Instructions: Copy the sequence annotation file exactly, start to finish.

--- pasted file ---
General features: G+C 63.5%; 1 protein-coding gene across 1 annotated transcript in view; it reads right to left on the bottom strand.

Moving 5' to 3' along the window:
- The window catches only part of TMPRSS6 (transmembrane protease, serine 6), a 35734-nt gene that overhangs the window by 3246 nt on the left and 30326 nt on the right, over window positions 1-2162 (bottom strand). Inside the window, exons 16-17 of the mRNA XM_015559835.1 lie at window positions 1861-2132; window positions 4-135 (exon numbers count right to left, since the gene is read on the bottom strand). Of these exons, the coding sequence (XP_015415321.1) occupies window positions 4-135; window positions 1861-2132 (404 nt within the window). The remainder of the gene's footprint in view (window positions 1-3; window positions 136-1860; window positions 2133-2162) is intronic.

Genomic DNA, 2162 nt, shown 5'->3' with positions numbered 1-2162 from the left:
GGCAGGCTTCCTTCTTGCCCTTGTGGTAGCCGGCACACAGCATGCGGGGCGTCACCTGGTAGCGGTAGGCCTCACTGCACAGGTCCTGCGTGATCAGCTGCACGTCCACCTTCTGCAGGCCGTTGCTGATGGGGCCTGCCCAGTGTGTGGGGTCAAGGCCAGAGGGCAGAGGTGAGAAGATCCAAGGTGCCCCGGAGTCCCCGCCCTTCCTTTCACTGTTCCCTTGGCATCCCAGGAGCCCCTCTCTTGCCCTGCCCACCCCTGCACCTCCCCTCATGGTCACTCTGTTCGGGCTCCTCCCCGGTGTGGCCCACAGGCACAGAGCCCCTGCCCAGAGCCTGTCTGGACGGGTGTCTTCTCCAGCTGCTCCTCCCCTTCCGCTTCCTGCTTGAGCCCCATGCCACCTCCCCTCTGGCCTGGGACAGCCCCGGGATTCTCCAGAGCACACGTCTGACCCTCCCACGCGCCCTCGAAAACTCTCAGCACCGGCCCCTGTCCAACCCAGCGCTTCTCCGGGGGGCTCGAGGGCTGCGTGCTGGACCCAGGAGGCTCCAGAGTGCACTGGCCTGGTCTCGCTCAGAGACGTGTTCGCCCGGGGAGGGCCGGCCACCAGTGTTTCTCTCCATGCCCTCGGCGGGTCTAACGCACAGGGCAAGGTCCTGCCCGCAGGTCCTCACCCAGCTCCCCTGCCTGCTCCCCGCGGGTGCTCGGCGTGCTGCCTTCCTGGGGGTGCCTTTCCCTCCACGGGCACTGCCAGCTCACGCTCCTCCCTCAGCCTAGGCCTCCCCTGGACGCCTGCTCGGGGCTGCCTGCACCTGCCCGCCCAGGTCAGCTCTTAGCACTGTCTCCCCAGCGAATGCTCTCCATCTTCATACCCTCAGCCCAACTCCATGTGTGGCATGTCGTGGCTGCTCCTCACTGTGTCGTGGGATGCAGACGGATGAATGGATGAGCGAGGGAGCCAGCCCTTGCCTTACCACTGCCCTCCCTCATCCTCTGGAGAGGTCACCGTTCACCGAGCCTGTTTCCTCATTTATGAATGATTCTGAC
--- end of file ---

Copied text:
General features: G+C 63.5%; 1 protein-coding gene across 1 annotated transcript in view; it reads right to left on the bottom strand.

Moving 5' to 3' along the window:
- The window catches only part of TMPRSS6 (transmembrane protease, serine 6), a 35734-nt gene that overhangs the window by 3246 nt on the left and 30326 nt on the right, over window positions 1-2162 (bottom strand). Inside the window, exons 16-17 of the mRNA XM_015559835.1 lie at window positions 1861-2132; window positions 4-135 (exon numbers count right to left, since the gene is read on the bottom strand). Of these exons, the coding sequence (XP_015415321.1) occupies window positions 4-135; window positions 1861-2132 (404 nt within the window). The remainder of the gene's footprint in view (window positions 1-3; window positions 136-1860; window positions 2133-2162) is intronic.

Genomic DNA, 2162 nt, shown 5'->3' with positions numbered 1-2162 from the left:
GGCAGGCTTCCTTCTTGCCCTTGTGGTAGCCGGCACACAGCATGCGGGGCGTCACCTGGTAGCGGTAGGCCTCACTGCACAGGTCCTGCGTGATCAGCTGCACGTCCACCTTCTGCAGGCCGTTGCTGATGGGGCCTGCCCAGTGTGTGGGGTCAAGGCCAGAGGGCAGAGGTGAGAAGATCCAAGGTGCCCCGGAGTCCCCGCCCTTCCTTTCACTGTTCCCTTGGCATCCCAGGAGCCCCTCTCTTGCCCTGCCCACCCCTGCACCTCCCCTCATGGTCACTCTGTTCGGGCTCCTCCCCGGTGTGGCCCACAGGCACAGAGCCCCTGCCCAGAGCCTGTCTGGACGGGTGTCTTCTCCAGCTGCTCCTCCCCTTCCGCTTCCTGCTTGAGCCCCATGCCACCTCCCCTCTGGCCTGGGACAGCCCCGGGATTCTCCAGAGCACACGTCTGACCCTCCCACGCGCCCTCGAAAACTCTCAGCACCGGCCCCTGTCCAACCCAGCGCTTCTCCGGGGGGCTCGAGGGCTGCGTGCTGGACCCAGGAGGCTCCAGAGTGCACTGGCCTGGTCTCGCTCAGAGACGTGTTCGCCCGGGGAGGGCCGGCCACCAGTGTTTCTCTCCATGCCCTCGGCGGGTCTAACGCACAGGGCAAGGTCCTGCCCGCAGGTCCTCACCCAGCTCCCCTGCCTGCTCCCCGCGGGTGCTCGGCGTGCTGCCTTCCTGGGGGTGCCTTTCCCTCCACGGGCACTGCCAGCTCACGCTCCTCCCTCAGCCTAGGCCTCCCCTGGACGCCTGCTCGGGGCTGCCTGCACCTGCCCGCCCAGGTCAGCTCTTAGCACTGTCTCCCCAGCGAATGCTCTCCATCTTCATACCCTCAGCCCAACTCCATGTGTGGCATGTCGTGGCTGCTCCTCACTGTGTCGTGGGATGCAGACGGATGAATGGATGAGCGAGGGAGCCAGCCCTTGCCTTACCACTGCCCTCCCTCATCCTCTGGAGAGGTCACCGTTCACCGAGCCTGTTTCCTCATTTATGAATGATTCTGAC